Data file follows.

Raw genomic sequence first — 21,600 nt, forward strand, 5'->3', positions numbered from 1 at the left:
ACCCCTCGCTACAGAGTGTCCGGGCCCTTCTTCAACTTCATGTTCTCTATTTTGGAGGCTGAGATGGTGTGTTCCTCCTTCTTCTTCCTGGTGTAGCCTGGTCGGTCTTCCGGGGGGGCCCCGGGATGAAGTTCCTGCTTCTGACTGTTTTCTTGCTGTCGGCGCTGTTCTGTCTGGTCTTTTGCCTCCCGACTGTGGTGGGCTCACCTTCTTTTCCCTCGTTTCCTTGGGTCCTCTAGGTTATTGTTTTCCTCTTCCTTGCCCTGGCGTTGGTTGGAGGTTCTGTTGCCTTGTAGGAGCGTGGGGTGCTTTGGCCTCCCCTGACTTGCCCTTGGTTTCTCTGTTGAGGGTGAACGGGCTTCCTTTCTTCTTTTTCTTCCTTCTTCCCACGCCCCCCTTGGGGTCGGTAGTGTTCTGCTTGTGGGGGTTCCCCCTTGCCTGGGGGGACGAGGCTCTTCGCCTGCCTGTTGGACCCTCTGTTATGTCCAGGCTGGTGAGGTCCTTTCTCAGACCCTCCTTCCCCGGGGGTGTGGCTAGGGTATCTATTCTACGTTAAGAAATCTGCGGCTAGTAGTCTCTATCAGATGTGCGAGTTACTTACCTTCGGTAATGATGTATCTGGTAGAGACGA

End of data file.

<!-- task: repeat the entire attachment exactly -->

Raw genomic sequence first — 21,600 nt, forward strand, 5'->3', positions numbered from 1 at the left:
ACCCCTCGCTACAGAGTGTCCGGGCCCTTCTTCAACTTCATGTTCTCTATTTTGGAGGCTGAGATGGTGTGTTCCTCCTTCTTCTTCCTGGTGTAGCCTGGTCGGTCTTCCGGGGGGGCCCCGGGATGAAGTTCCTGCTTCTGACTGTTTTCTTGCTGTCGGCGCTGTTCTGTCTGGTCTTTTGCCTCCCGACTGTGGTGGGCTCACCTTCTTTTCCCTCGTTTCCTTGGGTCCTCTAGGTTATTGTTTTCCTCTTCCTTGCCCTGGCGTTGGTTGGAGGTTCTGTTGCCTTGTAGGAGCGTGGGGTGCTTTGGCCTCCCCTGACTTGCCCTTGGTTTCTCTGTTGAGGGTGAACGGGCTTCCTTTCTTCTTTTTCTTCCTTCTTCCCACGCCCCCCTTGGGGTCGGTAGTGTTCTGCTTGTGGGGGTTCCCCCTTGCCTGGGGGGACGAGGCTCTTCGCCTGCCTGTTGGACCCTCTGTTATGTCCAGGCTGGTGAGGTCCTTTCTCAGACCCTCCTTCCCCGGGGGTGTGGCTAGGGTATCTATTCTACGTTAAGAAATCTGCGGCTAGTAGTCTCTATCAGATGTGCGAGTTACTTACCTTCGGTAATGATGTATCTGGTAGAGACGA